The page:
National ADHD Awareness Month is celebrated every October, with events and activities happening all over the country. You may have even noticed the color orange in more places, as this is the color of ADHD awareness. The purpose of this month is to raise awareness of ADHD and the treatment options that are available.
Even though most people today have a basic understanding of ADHD, this is still a relatively new condition. The symptoms of ADHD were discovered in the early 1900s, but it wasn’t officially called ADHD until the 1980s. By this point, many children and teens were undiagnosed and are now adults still struggling with symptoms.
ADHD is a treatable condition, which is why it’s important to identify it early. It doesn’t go away, but many symptoms subside with age, and medication and therapy can help. Unfortunately, there are many adults today struggling with work, relationships and other aspects of life due to untreated ADHD.
Signs of Untreated ADHD in Adults
Attention deficit hyperactivity disorder is a neurodevelopmental disorder that often shows up as hyperactivity, attention difficulty and impulsiveness. Treatment can help, but ADHD is not a curable condition.
The signs of adult ADHD are:
- Trouble paying attention or staying focused
- Difficulty following instructions at work
- Lacking organizational and time management skills
- Losing things like keys, wallets, etc.
- Being easily distracted and forgetful
- Restlessness and unable to sit still
- Acting without thinking
- Interrupting others
It’s important to point out that there are gender differences in adult ADHD. Men tend to be more hyperactive and impulsive, while women experience more stress, anxiousness and exhaustion.
Risks of Untreated ADHD in Adults
Untreated ADHD can lead to many negative consequences in key areas of life such as:
Adults with ADHD often have low self-esteem because they struggle with work, staying organized and maintaining healthy relationships. Research also shows that self-esteem continues to drop because of the criticisms and life experiences people with ADHD face.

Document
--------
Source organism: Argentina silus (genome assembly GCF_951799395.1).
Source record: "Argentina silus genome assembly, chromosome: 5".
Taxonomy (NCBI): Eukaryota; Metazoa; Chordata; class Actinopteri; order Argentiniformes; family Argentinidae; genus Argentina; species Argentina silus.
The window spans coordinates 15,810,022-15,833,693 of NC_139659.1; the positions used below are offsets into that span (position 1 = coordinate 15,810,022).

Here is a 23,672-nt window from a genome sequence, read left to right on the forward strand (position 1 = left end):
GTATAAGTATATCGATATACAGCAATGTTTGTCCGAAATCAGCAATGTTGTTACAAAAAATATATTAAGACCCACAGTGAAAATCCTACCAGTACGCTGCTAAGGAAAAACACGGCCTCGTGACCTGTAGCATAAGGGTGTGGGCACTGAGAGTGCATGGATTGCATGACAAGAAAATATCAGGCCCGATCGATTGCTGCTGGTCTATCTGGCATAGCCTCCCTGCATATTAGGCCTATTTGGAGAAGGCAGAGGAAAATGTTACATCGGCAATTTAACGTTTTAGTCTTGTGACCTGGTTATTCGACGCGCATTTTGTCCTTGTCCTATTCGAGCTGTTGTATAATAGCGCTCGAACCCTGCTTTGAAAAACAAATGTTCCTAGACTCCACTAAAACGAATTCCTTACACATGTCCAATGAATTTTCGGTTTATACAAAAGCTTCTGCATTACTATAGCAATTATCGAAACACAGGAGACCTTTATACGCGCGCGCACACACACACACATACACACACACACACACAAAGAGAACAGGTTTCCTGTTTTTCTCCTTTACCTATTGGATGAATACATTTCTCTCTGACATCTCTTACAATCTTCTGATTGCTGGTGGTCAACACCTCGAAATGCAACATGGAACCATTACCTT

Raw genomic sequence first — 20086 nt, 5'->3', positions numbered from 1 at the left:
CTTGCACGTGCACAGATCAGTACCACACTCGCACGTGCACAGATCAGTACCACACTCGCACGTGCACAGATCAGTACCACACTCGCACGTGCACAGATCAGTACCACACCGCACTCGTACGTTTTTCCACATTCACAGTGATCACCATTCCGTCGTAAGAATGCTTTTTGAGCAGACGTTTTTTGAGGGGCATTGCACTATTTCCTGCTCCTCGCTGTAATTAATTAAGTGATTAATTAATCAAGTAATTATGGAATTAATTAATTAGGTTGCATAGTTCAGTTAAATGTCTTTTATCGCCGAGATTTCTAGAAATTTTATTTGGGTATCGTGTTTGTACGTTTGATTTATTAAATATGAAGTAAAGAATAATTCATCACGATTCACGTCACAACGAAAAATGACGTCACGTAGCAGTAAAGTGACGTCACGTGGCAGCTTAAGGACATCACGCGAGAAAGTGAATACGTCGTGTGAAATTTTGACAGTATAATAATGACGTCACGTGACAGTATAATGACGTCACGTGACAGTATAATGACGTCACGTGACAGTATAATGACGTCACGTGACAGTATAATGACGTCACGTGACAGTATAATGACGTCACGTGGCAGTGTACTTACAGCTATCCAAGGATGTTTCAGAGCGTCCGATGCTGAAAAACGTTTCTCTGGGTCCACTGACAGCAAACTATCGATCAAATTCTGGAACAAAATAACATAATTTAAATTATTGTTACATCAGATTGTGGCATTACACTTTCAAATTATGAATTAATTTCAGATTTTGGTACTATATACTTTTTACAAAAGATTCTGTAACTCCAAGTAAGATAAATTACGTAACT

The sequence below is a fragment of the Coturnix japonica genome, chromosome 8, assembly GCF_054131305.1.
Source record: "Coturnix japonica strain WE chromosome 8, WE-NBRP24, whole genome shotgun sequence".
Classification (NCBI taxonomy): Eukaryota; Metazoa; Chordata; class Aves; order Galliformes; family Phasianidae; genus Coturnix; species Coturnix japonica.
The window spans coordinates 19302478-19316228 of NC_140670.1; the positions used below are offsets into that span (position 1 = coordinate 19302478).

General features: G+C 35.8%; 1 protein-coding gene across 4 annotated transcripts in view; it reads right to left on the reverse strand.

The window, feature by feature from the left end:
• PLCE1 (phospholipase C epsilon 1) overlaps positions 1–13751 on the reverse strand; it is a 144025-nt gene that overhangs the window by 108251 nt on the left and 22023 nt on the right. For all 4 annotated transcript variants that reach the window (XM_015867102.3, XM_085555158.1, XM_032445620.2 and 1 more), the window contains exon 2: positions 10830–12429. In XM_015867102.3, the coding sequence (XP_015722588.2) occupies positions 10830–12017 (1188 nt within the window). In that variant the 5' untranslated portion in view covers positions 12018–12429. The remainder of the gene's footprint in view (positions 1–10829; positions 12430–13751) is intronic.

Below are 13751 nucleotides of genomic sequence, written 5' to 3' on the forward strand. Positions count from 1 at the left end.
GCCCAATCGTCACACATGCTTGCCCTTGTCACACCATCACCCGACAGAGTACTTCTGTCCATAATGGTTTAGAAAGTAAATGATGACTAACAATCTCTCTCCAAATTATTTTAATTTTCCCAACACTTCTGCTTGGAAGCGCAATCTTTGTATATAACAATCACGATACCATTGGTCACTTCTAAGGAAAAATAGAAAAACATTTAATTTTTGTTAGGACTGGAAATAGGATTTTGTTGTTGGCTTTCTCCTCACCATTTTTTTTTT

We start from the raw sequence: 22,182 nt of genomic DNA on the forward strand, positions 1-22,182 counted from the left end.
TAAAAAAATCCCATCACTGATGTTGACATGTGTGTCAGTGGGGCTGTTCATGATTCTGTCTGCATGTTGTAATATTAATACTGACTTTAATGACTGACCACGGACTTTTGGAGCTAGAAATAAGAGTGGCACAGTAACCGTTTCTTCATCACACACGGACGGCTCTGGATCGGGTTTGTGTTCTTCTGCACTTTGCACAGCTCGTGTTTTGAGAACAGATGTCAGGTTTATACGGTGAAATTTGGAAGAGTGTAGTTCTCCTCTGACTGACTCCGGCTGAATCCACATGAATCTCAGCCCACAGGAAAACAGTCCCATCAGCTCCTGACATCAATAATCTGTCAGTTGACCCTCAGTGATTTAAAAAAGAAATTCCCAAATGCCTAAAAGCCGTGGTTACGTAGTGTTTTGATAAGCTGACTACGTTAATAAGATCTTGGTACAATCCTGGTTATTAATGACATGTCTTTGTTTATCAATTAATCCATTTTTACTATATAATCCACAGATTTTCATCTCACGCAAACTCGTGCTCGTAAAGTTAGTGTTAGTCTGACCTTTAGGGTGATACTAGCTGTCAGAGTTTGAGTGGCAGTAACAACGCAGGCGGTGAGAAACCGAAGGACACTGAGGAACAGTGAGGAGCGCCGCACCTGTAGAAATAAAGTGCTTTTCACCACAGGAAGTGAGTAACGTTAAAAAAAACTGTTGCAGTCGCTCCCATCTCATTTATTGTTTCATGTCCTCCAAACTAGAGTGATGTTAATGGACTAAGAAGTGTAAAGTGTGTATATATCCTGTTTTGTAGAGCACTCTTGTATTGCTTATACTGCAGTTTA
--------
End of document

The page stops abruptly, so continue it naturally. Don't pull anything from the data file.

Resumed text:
Multiple studies suggest that adults with ADHD have trouble managing their emotions. This emotional reactivity has a negative impact on their relationships and often causes them to be angry, frustrated and impatient.
Adults with ADHD often struggle with holding down a full-time job, and they are less likely to graduate from high school or college. They lack communication skills, are easily distracted and frequently unorganized, which are difficult traits for the workplace.
Multiple studies show that people with ADHD are 50 percent more likely to abuse drugs and alcohol. They are also three times as likely to be nicotine dependent. This is likely due to self-medication.
About half of people who suffer with ADHD also suffer from an anxiety disorder. There are multiple theories for this, including the constant criticisms these individuals face. Fortunately, dual diagnosis treatment can help.
It’s Not Too Late to Get Help for ADHD
It’s important for adults to recognize the signs of ADHD so that they can get help. It’s never too late! Medication and therapy are effective ways to treat ADHD, and they can help adults improve their relationships, work performance and everyday functioning.
If you or a loved one is dealing with an adult case of ADHD and co-occurring mental illness or substance use, contact Breathe Life Healing Centers. We are here to help our clients heal and lead a life of productivity and fulfillment.